The Jersey City Tech Meetup Holds a Discussion about Race

[From the June 24 Jersey City Tech Meetup (JCTM) Event Description: “2020 has opened our eyes to many racial injustices that have been occurring for centuries. Though these issues aren’t new by any means, it is more important now than ever to educate ourselves and gain a new perspective on issues of racism and how to implement values of acceptance and diversity in both our every-day lives and businesses.” ]
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As a preamble to the virtual JCTM Zoom Meetup on June 24, organizer Ben Yurcisin described seeing a Facebook post from his friend Corey Cambridge indicating that he (Corey) was both open to and proactively welcoming discussions with others about the topic of “Race in America.”

Yurcisin happily took him up on that invitation, and the event turned out to be a very enlightening conversation around issues of racism and diversity in America. For the benefit of readers of this article and to provide additional context, Mr. Yurcisin is white and Mr. Cambridge is black.

JCTM fans and frequent attendees may recall that Cambridge had previously appeared as a panelist at the May 2019 Pod-preneurs meeting — which covered topics, tips and tricks related to the podcasting industry. For additional info on Cambridge’s two podcasts, including recommendations of fellow podcasters and recent guests, please see the end of this article.

A New York resident for the past 10 years, Cambridge will soon be relocating to LA. His earlier ambition was to become a rapper, but he has instead pursued the field of podcasting.

According to Yurcisin, “It [his recent conversation with Cambridge] was so eye-opening for me that I felt it needed to be taken to a public platform [JCTM] so others could benefit from his perspective, just as I have. Being the awesome collaborator that he is, Corey was enthusiastic about the opportunity to share his insights with the greater community, and we couldn’t be more grateful for that.”
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“Race exists. Like air — it’s all around us,” said Cambridge. “It is a factor and plays a role in everything, especially for people of color. This fact is not going to go away.”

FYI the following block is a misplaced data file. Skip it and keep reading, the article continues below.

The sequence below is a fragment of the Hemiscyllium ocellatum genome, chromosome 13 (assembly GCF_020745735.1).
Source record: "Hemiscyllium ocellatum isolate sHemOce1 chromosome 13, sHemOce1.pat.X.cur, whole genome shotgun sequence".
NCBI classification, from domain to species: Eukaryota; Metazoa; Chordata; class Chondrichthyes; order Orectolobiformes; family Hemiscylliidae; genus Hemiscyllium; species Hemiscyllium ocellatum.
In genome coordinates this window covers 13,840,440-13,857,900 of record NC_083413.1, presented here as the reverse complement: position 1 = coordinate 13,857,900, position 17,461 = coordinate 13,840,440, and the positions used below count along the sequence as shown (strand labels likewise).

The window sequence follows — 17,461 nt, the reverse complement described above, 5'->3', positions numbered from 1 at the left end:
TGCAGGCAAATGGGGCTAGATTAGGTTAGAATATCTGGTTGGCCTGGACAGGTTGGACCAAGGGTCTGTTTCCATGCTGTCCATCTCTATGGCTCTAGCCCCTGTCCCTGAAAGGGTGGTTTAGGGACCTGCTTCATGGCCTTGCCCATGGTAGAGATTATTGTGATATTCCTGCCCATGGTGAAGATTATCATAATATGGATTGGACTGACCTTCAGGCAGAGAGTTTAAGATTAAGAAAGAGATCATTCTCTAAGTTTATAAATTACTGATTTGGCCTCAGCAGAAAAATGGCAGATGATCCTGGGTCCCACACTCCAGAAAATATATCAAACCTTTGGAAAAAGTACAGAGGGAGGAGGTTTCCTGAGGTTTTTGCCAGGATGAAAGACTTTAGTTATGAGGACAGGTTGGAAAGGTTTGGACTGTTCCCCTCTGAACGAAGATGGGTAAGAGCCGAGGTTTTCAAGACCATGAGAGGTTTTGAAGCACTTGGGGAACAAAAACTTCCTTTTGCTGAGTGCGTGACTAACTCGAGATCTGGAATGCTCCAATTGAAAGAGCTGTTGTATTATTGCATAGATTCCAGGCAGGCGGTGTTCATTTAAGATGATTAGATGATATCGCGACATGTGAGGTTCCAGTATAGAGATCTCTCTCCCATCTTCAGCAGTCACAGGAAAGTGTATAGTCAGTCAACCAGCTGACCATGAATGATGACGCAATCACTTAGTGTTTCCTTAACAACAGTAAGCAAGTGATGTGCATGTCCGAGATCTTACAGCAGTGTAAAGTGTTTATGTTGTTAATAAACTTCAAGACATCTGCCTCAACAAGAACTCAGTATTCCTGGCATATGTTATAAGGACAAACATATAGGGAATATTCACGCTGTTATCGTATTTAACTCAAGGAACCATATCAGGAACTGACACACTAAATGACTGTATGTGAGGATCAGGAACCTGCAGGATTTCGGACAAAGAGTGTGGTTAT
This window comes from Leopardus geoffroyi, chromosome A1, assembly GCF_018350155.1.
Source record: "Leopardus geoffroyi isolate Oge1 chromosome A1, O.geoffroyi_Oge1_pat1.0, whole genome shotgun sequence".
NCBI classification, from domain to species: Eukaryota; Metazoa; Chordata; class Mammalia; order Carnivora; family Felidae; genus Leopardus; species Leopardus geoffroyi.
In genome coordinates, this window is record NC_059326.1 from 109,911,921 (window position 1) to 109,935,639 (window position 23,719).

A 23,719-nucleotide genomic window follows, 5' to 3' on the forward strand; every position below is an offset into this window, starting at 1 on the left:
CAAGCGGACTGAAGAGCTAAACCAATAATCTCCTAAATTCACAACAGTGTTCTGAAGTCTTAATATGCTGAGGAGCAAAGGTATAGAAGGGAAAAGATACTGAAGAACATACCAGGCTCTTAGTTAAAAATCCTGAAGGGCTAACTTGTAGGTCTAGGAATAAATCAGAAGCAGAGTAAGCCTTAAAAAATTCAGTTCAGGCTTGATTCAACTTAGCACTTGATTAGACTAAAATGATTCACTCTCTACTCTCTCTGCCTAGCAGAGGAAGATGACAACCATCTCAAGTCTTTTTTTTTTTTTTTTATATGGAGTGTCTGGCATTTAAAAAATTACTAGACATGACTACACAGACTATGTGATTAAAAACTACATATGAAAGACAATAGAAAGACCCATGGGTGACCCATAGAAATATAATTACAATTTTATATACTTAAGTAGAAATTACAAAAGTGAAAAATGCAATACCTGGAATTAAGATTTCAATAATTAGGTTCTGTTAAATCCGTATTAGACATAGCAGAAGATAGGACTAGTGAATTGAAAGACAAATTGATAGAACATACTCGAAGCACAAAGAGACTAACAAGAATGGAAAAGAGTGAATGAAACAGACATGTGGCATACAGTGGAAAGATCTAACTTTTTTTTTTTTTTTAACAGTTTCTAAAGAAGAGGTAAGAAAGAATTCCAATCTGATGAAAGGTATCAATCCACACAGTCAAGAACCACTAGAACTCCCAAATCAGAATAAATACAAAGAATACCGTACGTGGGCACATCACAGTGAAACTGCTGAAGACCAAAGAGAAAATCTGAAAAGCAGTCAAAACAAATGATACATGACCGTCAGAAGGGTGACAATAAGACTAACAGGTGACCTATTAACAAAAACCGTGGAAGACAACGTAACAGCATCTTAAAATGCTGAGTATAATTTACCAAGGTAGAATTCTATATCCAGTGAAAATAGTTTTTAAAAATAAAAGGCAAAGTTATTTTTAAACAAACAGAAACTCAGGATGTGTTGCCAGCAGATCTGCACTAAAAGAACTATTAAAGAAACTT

There are regional differences in racism in Cambridge’s view. In New York, racism is related to money. “New York City thinks of itself as a liberal town. If you move out of a specific neighborhood it’s more likely that you were priced out — demand for that neighborhood grew and you can’t afford to live there anymore,” he said. In the Southern U.S., on the other hand, race is cultural, like in the Civil War.

“For White America to heal, people must acknowledge that they are racists. I’m not meaning to demonize anyone, but centuries of trauma impact Black Americans. Culturally, black people did not come here of their own volition centuries ago.”

To push the healing process forward, he has a practical suggestion: “White People should seek out people of color in economic situations whenever possible. Think about changing your value system: What are the demographics of certain companies and institutions?”

If you’re going to purchase an automobile, seek out a Black car salesperson at the dealership. Patronizing businesses that are run by people of color is good for America, opined Cambridge. When hiring, find a qualified candidate of color for the position to add further balance to the team.

To help effect change, tell your employers that you value diversity and inclusion. Use your privilege and power to help others, and make it a point to hire more people of color. Also, use shame. It works.

“Value shift needs to take place — no matter what legislation gets passed. Mentality must change, and legislation doesn’t necessarily help. We need to put value in anti-racism. People should strive to maintain a balance in their lives — deal with wide varieties of demographics. How can we be blatantly anti-racist? This is important for the future of the country and its citizens.”